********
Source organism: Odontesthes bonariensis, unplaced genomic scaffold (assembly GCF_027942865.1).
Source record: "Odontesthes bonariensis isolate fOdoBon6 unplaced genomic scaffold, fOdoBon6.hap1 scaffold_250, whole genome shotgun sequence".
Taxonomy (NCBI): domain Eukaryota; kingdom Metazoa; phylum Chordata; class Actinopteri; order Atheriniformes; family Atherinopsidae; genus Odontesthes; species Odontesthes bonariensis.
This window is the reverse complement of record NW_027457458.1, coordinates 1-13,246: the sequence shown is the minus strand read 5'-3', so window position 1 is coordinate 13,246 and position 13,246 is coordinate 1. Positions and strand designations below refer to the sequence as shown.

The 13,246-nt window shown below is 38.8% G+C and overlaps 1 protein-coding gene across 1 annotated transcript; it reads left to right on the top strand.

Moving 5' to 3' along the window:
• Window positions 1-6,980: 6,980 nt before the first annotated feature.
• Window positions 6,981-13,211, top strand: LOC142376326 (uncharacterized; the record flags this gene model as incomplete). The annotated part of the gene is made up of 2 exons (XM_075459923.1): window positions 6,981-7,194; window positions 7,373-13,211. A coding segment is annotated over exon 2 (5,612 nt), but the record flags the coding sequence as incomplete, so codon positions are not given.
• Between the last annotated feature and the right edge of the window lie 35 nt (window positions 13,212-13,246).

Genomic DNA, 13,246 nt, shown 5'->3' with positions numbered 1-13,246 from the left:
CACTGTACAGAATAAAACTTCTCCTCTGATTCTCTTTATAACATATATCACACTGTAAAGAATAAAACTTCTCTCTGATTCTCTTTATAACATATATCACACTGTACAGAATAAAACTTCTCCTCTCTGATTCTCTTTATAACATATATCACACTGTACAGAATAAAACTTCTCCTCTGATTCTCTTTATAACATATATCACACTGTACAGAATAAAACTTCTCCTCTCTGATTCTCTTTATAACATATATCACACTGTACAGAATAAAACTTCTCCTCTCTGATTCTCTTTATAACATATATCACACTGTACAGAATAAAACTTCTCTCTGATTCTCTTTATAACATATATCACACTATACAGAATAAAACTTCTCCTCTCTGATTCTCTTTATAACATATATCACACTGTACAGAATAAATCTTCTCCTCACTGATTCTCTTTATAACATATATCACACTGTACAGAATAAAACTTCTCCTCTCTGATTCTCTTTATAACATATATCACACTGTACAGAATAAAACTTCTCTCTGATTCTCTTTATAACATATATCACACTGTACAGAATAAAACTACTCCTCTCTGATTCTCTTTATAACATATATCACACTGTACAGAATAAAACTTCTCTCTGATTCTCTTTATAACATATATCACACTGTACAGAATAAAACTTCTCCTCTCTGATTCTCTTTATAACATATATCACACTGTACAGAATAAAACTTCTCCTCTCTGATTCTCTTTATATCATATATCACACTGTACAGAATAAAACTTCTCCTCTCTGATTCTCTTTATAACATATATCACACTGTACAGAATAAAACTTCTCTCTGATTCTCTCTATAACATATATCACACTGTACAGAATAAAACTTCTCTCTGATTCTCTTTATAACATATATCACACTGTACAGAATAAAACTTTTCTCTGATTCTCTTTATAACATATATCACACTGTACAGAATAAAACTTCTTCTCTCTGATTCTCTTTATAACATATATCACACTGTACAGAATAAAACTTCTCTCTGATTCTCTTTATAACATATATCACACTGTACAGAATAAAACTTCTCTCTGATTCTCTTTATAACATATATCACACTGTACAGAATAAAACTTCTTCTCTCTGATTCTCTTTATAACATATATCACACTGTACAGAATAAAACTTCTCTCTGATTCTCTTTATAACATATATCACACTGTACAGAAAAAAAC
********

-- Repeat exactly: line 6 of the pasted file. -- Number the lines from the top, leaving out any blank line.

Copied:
Moving 5' to 3' along the window: